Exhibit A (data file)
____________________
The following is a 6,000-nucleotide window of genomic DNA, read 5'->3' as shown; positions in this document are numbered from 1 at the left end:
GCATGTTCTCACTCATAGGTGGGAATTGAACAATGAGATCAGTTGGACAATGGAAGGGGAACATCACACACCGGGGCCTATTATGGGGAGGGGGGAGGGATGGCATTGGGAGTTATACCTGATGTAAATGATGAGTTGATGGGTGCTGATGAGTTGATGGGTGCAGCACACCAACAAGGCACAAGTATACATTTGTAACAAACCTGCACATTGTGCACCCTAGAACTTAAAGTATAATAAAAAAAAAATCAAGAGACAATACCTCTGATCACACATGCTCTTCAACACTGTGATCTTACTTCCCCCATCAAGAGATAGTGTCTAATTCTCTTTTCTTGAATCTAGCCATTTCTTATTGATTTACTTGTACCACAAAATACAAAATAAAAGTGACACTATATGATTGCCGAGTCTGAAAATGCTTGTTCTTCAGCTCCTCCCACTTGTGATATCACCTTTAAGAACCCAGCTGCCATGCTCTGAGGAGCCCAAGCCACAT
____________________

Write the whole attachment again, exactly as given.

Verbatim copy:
The following is a 6,000-nucleotide window of genomic DNA, read 5'->3' as shown; positions in this document are numbered from 1 at the left end:
GCATGTTCTCACTCATAGGTGGGAATTGAACAATGAGATCAGTTGGACAATGGAAGGGGAACATCACACACCGGGGCCTATTATGGGGAGGGGGGAGGGATGGCATTGGGAGTTATACCTGATGTAAATGATGAGTTGATGGGTGCTGATGAGTTGATGGGTGCAGCACACCAACAAGGCACAAGTATACATTTGTAACAAACCTGCACATTGTGCACCCTAGAACTTAAAGTATAATAAAAAAAAAATCAAGAGACAATACCTCTGATCACACATGCTCTTCAACACTGTGATCTTACTTCCCCCATCAAGAGATAGTGTCTAATTCTCTTTTCTTGAATCTAGCCATTTCTTATTGATTTACTTGTACCACAAAATACAAAATAAAAGTGACACTATATGATTGCCGAGTCTGAAAATGCTTGTTCTTCAGCTCCTCCCACTTGTGATATCACCTTTAAGAACCCAGCTGCCATGCTCTGAGGAGCCCAAGCCACAT